In Lessons from Executive Life of New York (ELNY), my podcast published on June29,2012, I explored this very subject, about what should have been known.
Other than simply looking at an A.M.Best rating how much of this information should have been known by a settlement professional and/or someone with an active insurance license and how much was disclosed at the time?
- Baldwin United, a 1982 bankruptcy once described as one of the top 20 business failures of the 20th Century. A September 27 ,1983 New York Times article stated "Baldwin-United's bankruptcy puts it in the same league as Penn Central, which had liabilities of $3.3 billion, and the Itel Corporation, which had liabilities of $1.7 billion and emerged from reorganization this month. The Manville Corporation, which sought court protection just more than a year ago, said it could face liabilities of more than $2 billion because of asbestos-related lawsuits". Leonard Slome of the New York Times reported October 15, 1986, that "The 165,000 buyers of high-yield annuities of the Baldwin-United Corp., who have been blocked from touching their money for more than three years, may soon be shown a way out of their financial limbo. Ever since Baldwin-United, which had sold $3.4 billion worth of single- premium deferred annuities, filed for reorganization under the federal bankruptcy laws in 1983, the policies have been the subject of wide-ranging proceedings in federal and state courts and recommendations by insurance commissioners in two states".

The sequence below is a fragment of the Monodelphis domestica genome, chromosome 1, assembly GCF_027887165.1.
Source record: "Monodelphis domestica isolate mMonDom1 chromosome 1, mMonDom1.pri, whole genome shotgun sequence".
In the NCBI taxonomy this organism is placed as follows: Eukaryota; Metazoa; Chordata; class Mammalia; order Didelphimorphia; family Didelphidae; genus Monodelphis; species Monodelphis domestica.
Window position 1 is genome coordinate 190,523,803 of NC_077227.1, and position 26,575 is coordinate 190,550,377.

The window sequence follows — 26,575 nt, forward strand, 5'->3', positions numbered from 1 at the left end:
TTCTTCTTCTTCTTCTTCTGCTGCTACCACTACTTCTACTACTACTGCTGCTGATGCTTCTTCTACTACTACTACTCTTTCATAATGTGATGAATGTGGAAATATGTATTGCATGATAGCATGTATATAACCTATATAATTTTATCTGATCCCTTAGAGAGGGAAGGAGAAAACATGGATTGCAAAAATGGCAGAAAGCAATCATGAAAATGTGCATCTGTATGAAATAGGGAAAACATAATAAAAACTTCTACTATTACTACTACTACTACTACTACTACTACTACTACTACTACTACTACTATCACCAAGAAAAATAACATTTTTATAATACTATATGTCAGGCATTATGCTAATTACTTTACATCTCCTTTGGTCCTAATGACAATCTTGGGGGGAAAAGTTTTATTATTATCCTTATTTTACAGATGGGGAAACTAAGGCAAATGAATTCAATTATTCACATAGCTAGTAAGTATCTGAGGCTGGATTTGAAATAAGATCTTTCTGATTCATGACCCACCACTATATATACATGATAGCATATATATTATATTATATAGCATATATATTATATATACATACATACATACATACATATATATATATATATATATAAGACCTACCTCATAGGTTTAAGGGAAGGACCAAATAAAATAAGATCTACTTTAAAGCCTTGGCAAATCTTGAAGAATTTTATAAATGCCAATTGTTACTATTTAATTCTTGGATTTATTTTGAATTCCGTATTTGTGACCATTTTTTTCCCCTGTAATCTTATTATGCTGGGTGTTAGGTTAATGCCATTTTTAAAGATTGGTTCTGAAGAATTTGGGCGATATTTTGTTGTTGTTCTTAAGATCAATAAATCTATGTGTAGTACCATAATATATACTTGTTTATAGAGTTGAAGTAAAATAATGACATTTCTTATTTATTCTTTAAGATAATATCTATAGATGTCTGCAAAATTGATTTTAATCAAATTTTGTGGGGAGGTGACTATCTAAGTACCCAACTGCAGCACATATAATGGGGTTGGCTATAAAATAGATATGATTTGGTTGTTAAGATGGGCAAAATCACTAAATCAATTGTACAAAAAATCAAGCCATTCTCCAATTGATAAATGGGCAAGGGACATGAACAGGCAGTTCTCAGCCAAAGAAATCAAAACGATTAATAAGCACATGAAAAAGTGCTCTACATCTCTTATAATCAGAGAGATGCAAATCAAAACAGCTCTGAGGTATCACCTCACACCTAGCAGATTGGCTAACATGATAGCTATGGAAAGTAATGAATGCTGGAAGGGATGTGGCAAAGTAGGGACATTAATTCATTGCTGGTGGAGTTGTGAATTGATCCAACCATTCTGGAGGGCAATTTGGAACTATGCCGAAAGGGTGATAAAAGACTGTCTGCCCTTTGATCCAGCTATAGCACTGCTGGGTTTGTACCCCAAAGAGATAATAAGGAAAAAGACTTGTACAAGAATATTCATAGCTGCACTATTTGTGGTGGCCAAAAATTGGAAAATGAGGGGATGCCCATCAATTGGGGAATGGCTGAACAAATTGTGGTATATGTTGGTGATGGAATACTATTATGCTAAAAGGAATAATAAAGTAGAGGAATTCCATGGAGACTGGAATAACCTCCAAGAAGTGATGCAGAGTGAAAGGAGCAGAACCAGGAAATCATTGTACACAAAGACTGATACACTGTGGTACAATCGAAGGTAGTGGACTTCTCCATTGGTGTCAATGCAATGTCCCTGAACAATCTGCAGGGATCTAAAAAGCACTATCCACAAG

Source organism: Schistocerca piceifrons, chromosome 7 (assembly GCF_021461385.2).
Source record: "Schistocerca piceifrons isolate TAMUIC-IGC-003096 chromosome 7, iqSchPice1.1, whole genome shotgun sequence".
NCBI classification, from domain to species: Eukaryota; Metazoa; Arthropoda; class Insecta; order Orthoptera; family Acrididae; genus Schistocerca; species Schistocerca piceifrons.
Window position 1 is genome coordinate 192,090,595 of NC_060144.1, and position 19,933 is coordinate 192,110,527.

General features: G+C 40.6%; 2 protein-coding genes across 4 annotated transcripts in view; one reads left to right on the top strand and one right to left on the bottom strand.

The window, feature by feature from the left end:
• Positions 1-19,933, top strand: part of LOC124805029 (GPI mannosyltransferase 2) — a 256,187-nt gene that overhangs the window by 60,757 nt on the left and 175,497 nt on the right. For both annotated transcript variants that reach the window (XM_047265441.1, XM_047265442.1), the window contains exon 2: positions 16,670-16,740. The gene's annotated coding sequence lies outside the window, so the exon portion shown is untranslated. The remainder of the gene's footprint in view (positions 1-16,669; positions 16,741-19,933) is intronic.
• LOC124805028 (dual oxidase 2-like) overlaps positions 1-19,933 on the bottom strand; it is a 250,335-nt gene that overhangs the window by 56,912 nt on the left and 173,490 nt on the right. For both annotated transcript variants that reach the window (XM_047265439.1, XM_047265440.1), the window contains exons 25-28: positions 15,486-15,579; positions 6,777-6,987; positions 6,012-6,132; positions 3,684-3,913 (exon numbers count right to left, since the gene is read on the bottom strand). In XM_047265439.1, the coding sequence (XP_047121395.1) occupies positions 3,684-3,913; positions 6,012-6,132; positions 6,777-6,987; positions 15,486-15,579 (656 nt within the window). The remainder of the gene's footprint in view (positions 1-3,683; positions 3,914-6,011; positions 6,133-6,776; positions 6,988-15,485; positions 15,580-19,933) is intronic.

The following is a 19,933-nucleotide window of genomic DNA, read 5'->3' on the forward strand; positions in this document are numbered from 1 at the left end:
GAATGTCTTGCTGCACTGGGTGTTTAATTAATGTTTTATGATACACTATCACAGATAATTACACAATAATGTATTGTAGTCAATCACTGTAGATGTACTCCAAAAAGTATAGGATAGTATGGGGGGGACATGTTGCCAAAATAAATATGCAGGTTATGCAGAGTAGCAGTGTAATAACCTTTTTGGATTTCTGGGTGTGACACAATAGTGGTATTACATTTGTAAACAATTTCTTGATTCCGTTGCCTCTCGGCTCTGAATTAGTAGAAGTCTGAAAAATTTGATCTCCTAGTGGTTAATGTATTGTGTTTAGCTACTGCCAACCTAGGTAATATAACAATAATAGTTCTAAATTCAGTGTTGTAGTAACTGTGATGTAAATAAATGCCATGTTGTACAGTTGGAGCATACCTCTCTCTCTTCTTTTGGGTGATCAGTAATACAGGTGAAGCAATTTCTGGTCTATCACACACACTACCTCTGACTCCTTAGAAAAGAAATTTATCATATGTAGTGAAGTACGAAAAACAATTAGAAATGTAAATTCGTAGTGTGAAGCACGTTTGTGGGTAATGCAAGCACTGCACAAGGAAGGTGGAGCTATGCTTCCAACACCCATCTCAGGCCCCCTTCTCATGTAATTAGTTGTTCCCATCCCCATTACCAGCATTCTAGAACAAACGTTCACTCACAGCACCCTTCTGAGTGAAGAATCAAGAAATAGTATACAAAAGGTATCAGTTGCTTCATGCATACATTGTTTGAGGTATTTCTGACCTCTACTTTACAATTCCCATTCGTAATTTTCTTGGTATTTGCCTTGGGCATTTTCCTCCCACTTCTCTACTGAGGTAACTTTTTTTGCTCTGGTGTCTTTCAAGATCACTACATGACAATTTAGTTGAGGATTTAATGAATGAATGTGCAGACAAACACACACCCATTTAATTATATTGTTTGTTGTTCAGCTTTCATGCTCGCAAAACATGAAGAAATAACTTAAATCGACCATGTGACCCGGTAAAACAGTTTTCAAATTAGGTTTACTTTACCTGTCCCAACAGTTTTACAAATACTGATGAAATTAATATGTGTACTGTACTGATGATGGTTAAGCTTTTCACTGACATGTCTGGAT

- Clearly at the time of the sale of the subject annuities in the class action, there was uncertainty over the fate of the annuitants that did not get resolved until July 1987 (Source :LA Times July 10, 1987 Bruce Keppel].
- Charter Security failure in 1983, one of the top sellers of annuities